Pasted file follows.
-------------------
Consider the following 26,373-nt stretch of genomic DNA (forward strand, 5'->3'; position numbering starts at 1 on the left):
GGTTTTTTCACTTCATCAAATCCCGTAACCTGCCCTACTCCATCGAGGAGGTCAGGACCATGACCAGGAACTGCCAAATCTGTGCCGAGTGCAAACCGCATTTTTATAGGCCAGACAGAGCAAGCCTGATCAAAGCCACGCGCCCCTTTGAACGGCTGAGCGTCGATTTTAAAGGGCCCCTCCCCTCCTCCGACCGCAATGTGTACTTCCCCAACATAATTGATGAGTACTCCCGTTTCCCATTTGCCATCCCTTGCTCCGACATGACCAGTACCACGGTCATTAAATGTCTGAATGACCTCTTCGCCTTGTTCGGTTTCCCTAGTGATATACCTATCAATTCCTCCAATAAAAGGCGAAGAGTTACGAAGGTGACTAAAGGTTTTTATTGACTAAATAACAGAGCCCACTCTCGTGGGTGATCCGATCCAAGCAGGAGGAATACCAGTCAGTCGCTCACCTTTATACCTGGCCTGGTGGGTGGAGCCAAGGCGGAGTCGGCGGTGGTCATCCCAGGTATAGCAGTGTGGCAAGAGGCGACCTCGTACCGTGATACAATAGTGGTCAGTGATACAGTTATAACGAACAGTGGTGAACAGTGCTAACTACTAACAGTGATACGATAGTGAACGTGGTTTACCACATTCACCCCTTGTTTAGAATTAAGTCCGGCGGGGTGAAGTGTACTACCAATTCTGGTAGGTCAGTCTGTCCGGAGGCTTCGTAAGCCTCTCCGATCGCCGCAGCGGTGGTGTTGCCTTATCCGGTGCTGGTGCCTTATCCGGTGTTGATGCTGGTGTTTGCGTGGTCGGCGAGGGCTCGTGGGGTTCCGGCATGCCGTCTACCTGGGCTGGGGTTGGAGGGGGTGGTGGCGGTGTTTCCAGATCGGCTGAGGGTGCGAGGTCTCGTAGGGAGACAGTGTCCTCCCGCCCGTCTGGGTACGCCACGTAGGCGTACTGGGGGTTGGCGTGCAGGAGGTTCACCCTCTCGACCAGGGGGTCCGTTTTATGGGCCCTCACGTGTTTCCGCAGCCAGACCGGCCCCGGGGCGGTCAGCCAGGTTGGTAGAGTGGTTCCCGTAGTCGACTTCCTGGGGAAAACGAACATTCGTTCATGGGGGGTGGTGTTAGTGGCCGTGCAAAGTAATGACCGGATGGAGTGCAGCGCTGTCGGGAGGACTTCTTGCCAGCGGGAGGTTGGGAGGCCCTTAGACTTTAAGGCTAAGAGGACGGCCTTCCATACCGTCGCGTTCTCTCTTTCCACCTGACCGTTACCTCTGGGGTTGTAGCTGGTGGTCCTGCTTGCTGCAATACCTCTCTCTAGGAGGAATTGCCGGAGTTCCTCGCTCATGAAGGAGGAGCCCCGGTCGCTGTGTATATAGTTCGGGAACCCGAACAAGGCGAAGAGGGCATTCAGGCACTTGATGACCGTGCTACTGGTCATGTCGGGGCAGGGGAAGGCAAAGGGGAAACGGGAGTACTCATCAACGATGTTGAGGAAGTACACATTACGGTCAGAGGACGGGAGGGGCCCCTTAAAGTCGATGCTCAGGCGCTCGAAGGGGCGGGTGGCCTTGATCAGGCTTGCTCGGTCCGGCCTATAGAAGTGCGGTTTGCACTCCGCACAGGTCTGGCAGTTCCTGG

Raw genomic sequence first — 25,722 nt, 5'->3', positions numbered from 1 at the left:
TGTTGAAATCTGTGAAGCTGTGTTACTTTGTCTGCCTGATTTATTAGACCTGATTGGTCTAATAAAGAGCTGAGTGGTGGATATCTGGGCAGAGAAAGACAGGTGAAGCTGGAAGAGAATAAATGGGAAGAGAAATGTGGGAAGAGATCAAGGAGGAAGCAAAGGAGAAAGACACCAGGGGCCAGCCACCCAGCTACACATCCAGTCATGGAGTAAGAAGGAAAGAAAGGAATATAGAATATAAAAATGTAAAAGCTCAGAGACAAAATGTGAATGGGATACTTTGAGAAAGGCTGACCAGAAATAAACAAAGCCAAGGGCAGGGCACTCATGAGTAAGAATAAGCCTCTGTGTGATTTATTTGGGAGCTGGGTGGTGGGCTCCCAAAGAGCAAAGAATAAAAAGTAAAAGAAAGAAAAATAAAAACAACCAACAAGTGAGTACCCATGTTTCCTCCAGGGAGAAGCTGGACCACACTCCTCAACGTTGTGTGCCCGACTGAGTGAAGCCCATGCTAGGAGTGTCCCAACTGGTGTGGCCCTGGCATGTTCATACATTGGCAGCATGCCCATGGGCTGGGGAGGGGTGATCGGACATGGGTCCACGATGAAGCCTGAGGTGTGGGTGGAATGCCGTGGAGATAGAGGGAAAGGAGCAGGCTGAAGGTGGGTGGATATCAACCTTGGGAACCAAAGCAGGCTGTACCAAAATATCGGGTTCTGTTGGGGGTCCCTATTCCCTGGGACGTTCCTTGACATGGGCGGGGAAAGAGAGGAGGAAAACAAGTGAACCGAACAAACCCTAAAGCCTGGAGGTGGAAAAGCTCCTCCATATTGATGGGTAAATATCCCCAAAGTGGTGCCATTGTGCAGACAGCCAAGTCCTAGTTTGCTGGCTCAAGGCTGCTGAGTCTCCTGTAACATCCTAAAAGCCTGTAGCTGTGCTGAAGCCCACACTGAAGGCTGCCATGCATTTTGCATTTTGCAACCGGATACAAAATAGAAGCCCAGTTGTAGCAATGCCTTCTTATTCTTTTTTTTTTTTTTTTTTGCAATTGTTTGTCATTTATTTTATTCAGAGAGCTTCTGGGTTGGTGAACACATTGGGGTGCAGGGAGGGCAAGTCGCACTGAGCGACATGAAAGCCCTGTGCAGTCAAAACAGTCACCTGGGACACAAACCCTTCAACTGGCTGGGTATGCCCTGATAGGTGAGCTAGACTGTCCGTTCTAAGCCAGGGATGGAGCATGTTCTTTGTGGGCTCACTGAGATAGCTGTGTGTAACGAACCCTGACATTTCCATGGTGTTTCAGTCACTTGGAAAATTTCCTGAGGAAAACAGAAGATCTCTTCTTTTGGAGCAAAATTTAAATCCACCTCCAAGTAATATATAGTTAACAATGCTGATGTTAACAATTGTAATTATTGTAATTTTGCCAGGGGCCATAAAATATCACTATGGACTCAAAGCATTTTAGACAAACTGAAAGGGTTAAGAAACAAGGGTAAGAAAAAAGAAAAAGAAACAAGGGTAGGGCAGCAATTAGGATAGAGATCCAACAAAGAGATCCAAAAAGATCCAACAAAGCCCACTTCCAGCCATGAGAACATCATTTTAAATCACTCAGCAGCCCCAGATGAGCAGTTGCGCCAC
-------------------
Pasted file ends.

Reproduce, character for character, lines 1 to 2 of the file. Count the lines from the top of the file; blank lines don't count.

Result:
Consider the following 26,373-nt stretch of genomic DNA (forward strand, 5'->3'; position numbering starts at 1 on the left):
GGTTTTTTCACTTCATCAAATCCCGTAACCTGCCCTACTCCATCGAGGAGGTCAGGACCATGACCAGGAACTGCCAAATCTGTGCCGAGTGCAAACCGCATTTTTATAGGCCAGACAGAGCAAGCCTGATCAAAGCCACGCGCCCCTTTGAACGGCTGAGCGTCGATTTTAAAGGGCCCCTCCCCTCCTCCGACCGCAATGTGTACTTCCCCAACATAATTGATGAGTACTCCCGTTTCCCATTTGCCATCCCTTGCTCCGACATGACCAGTACCACGGTCATTAAATGTCTGAATGACCTCTTCGCCTTGTTCGGTTTCCCTAGTGATATACCTATCAATTCCTCCAATAAAAGGCGAAGAGTTACGAAGGTGACTAAAGGTTTTTATTGACTAAATAACAGAGCCCACTCTCGTGGGTGATCCGATCCAAGCAGGAGGAATACCAGTCAGTCGCTCACCTTTATACCTGGCCTGGTGGGTGGAGCCAAGGCGGAGTCGGCGGTGGTCATCCCAGGTATAGCAGTGTGGCAAGAGGCGACCTCGTACCGTGATACAATAGTGGTCAGTGATACAGTTATAACGAACAGTGGTGAACAGTGCTAACTACTAACAGTGATACGATAGTGAACGTGGTTTACCACATTCACCCCTTGTTTAGAATTAAGTCCGGCGGGGTGAAGTGTACTACCAATTCTGGTAGGTCAGTCTGTCCGGAGGCTTCGTAAGCCTCTCCGATCGCCGCAGCGGTGGTGTTGCCTTATCCGGTGCTGGTGCCTTATCCGGTGTTGATGCTGGTGTTTGCGTGGTCGGCGAGGGCTCGTGGGGTTCCGGCATGCCGTCTACCTGGGCTGGGGTTGGAGGGGGTGGTGGCGGTGTTTCCAGATCGGCTGAGGGTGCGAGGTCTCGTAGGGAGACAGTGTCCTCCCGCCCGTCTGGGTACGCCACGTAGGCGTACTGGGGGTTGGCGTGCAGGAGGTTCACCCTCTCGACCAGGGGGTCCGTTTTATGGGCCCTCACGTGTTTCCGCAGCCAGACCGGCCCCGGGGCGGTCAGCCAGGTTGGTAGAGTGGTTCCCGTAGTCGACTTCCTGGGGAAAACGAACATTCGTTCATGGGGGGTGGTGTTAGTGGCCGTGCAAAGTAATGACCGGATGGAGTGCAGCGCTGTCGGGAGGACTTCTTGCCAGCGGGAGGTTGGGAGGCCCTTAGACTTTAAGGCTAAGAGGACGGCCTTCCATACCGTCGCGTTCTCTCTTTCCACCTGACCGTTACCTCTGGGGTTGTAGCTGGTGGTCCTGCTTGCTGCAATACCTCTCTCTAGGAGGAATTGCCGGAGTTCCTCGCTCATGAAGGAGGAGCCCCGGTCGCTGTGTATATAGTTCGGGAACCCGAACAAGGCGAAGAGGGCATTCAGGCACTTGATGACCGTGCTACTGGTCATGTCGGGGCAGGGGAAGGCAAAGGGGAAACGGGAGTACTCATCAACGATGTTGAGGAAGTACACATTACGGTCAGAGGACGGGAGGGGCCCCTTAAAGTCGATGCTCAGGCGCTCGAAGGGGCGGGTGGCCTTGATCAGGCTTGCTCGGTCCGGCCTATAGAAGTGCGGTTTGCACTCCGCACAGGTCTGGCAGTTCCTGG